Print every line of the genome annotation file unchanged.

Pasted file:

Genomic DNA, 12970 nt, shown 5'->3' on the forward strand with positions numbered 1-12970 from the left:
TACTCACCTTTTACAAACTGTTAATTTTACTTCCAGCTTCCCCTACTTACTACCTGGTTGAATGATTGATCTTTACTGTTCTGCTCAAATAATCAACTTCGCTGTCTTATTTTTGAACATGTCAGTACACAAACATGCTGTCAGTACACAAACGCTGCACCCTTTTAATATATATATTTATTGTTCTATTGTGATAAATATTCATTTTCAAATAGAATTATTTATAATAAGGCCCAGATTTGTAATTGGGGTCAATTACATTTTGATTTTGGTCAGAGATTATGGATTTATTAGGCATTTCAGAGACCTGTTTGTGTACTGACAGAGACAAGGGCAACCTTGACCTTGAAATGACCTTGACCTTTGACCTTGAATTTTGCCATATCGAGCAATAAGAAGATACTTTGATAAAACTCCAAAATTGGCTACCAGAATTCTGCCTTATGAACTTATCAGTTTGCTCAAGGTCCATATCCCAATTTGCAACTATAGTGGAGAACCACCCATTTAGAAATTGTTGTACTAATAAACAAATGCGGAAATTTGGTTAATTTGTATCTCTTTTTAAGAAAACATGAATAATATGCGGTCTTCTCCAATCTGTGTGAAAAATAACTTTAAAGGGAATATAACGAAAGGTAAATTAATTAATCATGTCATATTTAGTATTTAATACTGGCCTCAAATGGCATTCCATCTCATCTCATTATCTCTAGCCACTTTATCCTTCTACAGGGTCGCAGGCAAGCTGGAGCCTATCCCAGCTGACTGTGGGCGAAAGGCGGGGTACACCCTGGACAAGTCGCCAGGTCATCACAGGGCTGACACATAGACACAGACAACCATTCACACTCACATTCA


Genomic DNA, 12970 nt, shown 5'->3' on the forward strand with positions numbered 1-12970 from the left:
TACTCACCTTTTACAAACTGTTAATTTTACTTCCAGCTTCCCCTACTTACTACCTGGTTGAATGATTGATCTTTACTGTTCTGCTCAAATAATCAACTTCGCTGTCTTATTTTTGAACATGTCAGTACACAAACATGCTGTCAGTACACAAACGCTGCACCCTTTTAATATATATATTTATTGTTCTATTGTGATAAATATTCATTTTCAAATAGAATTATTTATAATAAGGCCCAGATTTGTAATTGGGGTCAATTACATTTTGATTTTGGTCAGAGATTATGGATTTATTAGGCATTTCAGAGACCTGTTTGTGTACTGACAGAGACAAGGGCAACCTTGACCTTGAAATGACCTTGACCTTTGACCTTGAATTTTGCCATATCGAGCAATAAGAAGATACTTTGATAAAACTCCAAAATTGGCTACCAGAATTCTGCCTTATGAACTTATCAGTTTGCTCAAGGTCCATATCCCAATTTGCAACTATAGTGGAGAACCACCCATTTAGAAATTGTTGTACTAATAAACAAATGCGGAAATTTGGTTAATTTGTATCTCTTTTTAAGAAAACATGAATAATATGCGGTCTTCTCCAATCTGTGTGAAAAATAACTTTAAAGGGAATATAACGAAAGGTAAATTAATTAATCATGTCATATTTAGTATTTAATACTGGCCTCAAATGGCATTCCATCTCATCTCATTATCTCTAGCCACTTTATCCTTCTACAGGGTCGCAGGCAAGCTGGAGCCTATCCCAGCTGACTGTGGGCGAAAGGCGGGGTACACCCTGGACAAGTCGCCAGGTCATCACAGGGCTGACACATAGACACAGACAACCATTCACACTCACATTCA